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I'm looking for a 5 color color-scheme that also useful when printed in black and white, respectively gray scale.

The colors should be easily distinguishable from each other.

How can i do that?

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Note you can specify a different Style Sheet for print which works better for Black and White – Ben Brocka Jul 23 '12 at 10:50

A short but sweet answer:

Check out this tool.


It allows you to feed in your requirements and get color schemes that work for printing, photocopying, color blindness, and appropriate visual differentiation.

It should give you what you need.

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Thanks, this is very useful. However, it seems to be difficult to find such a color scheme for 5 colors. – RoflcoptrException Jul 23 '12 at 9:18
True, I have used this one:… However if you select photocopy, printer, and colour blind check-boxes no options are given. Perhaps that is saying you need to choose the priorities. :) – Jay Jul 23 '12 at 9:50

To create a palette that works when printed in black and white, you really need colours that differ in brightness/lightness, as that’s the only aspect colour that is conserved in greyscale.

You can of course use a simple greyscale palette of various shades of grey, from white to black:

Simple greyscale palette

But that looks boring when viewed on a colour display. One solution is to select colours that convert to appropriate levels of grey when printed on a B&W printer. You might for example choose various shades of (a warm) red:

Simple yellow–red palette

But a better solution – perhaps not for you, but if you need many more colours than five – is to use colours of different hues that naturally differ in their brightness. For example, yellow is a light colour, and blue is a dark colour. I would recommend the blue–pink–yellow colour scheme that you can find in the bpy.colors() function in the R software package sp (source code):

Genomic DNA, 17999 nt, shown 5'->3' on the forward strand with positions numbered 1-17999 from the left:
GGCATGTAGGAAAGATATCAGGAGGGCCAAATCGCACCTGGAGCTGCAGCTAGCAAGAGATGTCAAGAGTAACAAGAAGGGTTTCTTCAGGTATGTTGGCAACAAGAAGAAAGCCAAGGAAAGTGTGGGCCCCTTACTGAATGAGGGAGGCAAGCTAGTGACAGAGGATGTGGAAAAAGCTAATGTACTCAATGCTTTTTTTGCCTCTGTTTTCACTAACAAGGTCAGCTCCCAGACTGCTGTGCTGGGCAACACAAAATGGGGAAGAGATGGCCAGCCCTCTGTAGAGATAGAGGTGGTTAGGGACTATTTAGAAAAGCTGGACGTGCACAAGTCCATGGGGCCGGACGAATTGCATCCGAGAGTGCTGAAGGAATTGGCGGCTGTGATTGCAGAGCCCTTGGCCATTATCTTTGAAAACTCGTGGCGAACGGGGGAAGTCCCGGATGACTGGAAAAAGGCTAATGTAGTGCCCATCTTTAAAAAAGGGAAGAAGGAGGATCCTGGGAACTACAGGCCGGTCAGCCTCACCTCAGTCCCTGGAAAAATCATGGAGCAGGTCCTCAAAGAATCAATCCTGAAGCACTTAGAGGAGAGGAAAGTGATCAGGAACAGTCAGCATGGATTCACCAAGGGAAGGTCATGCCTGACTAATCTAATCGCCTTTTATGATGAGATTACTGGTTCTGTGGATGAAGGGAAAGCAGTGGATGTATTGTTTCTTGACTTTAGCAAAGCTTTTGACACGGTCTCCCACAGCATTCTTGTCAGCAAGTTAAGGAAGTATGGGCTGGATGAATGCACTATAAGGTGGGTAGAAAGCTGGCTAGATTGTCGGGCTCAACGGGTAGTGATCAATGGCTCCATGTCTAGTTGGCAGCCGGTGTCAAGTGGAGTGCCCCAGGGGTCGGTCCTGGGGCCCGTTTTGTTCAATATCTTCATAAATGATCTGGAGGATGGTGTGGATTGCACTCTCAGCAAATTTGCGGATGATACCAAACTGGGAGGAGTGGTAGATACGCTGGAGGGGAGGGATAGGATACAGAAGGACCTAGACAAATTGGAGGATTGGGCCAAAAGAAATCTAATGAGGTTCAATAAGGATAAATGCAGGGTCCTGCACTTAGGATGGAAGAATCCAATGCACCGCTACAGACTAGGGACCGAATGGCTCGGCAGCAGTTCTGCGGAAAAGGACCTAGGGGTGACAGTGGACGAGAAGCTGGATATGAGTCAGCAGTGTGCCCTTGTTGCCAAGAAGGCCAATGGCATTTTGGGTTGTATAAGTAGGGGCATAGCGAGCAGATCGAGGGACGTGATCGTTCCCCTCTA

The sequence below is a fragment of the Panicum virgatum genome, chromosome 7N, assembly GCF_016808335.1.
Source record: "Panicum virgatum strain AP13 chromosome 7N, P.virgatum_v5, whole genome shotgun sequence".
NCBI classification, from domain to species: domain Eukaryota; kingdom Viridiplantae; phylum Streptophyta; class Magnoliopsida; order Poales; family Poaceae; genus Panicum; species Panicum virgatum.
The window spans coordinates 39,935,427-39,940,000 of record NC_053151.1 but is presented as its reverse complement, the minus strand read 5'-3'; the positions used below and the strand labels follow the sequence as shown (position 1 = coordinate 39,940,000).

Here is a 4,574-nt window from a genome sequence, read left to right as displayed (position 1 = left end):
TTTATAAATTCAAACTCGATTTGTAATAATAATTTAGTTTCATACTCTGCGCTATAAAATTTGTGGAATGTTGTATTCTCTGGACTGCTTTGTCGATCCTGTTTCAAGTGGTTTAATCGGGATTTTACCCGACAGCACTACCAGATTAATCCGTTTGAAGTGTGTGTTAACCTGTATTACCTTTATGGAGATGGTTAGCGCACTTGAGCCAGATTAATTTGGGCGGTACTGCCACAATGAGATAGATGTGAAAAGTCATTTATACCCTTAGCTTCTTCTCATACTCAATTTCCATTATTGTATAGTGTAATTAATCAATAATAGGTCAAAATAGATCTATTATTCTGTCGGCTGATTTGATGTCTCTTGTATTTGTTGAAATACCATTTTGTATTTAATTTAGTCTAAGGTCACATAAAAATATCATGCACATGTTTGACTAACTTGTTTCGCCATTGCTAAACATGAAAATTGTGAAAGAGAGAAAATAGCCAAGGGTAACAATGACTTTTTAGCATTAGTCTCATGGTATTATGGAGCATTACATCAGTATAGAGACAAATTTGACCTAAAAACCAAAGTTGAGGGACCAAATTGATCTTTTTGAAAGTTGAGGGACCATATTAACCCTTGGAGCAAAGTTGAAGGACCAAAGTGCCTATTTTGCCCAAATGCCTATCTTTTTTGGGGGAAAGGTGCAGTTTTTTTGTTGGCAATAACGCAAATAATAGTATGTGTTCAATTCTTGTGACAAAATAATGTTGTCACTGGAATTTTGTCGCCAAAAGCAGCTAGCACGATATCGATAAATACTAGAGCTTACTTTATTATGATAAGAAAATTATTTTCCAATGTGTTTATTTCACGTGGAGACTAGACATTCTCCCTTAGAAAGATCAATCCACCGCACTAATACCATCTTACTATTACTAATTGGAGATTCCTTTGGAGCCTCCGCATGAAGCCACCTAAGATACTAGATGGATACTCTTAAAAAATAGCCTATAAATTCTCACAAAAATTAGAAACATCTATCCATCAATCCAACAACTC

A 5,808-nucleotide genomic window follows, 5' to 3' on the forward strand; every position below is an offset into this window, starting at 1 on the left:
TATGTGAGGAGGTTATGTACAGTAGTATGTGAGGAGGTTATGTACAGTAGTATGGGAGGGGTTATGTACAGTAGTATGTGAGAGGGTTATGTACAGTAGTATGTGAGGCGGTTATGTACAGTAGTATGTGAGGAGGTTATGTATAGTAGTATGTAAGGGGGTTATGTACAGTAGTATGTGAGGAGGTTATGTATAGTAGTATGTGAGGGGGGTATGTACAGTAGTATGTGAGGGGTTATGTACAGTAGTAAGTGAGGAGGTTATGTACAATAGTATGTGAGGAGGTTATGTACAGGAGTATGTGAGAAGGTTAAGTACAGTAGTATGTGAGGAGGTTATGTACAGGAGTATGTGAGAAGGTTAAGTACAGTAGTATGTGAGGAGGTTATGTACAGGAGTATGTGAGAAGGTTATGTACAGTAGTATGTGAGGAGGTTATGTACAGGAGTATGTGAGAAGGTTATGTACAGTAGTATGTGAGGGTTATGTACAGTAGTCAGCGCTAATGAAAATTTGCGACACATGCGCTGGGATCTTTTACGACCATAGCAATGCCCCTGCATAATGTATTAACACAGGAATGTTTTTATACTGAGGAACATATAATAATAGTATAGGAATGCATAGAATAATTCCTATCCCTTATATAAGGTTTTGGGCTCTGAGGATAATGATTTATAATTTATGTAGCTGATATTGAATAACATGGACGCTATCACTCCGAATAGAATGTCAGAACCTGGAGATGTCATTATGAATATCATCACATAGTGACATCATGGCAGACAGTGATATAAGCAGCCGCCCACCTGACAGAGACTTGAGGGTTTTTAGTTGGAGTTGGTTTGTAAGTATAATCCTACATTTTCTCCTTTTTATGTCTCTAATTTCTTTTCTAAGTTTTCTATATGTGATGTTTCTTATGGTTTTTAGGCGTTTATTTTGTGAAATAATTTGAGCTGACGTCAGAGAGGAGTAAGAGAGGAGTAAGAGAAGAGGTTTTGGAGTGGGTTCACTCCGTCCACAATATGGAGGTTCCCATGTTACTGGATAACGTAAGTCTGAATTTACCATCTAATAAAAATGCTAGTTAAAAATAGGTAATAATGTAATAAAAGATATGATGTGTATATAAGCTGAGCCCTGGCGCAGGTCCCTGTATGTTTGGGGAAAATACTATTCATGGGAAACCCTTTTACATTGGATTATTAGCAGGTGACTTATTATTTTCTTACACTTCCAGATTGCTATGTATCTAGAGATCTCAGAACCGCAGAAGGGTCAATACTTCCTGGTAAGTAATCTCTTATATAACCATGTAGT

enter image description here

Using various hues, you effectively increase the colour resolution; e.g., it is easier to detect a difference between a pink and a purple colour (as they differ in both hue and lightness) than between one orange colour and a slight darker or lighter one. In other words, the colours in the blue–pink–yellow palette looks much more different to each other than the colours in the one-hue-of-red palette.

Note that all the palettes shown here are sequential colour palettes, so they are very well suited to showing data the encodes absolutely or relatively ordered values (e.g., light colour = low birth rate, dark colour = high birth rate). But they can also be used as a simple qualitative colour palette, without any implied ordering.

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IMHO, the best answer is already here fore almost two years now:

Note you can specify a different Style Sheet for print which works better for Black and White – Ben Brocka♦ Jul 23 '12 at 10:50

Trying to find a 5-color scheme that'll work well in monochrome is far from ideal. You could make it work, but you'd probably end up with a palette that looks okayish in color or goodish in greyscale. Do you want to settle for -ish?

Assuming you are designing for web, you should not worry too much about the monochrome rendering of your color scheme, but design for full-color screens. You might want to take color blindness into consideration, but it's up to you to decide if that is worth the effort.

Once done, take a separate look at how a print of you site should look. This considers far more than color rendering alone:

  • Is the font (size) okay for reading on paper?
  • Does every image need to be printed?
  • Are there some elements (e.g. ads) that should be omitted in print?
  • Do you show hyperlinks like on screen or with the URL written out?
  • Do you keep the same site width or are you goin to use the whole page width?
  • Do you need the header and footer?

These are only a few things you should think about. Basically, print is a different medium on which you want to convey the same information. This asks for its own design. Whether that design is just an altered color palette or a total rearrangement of your content.

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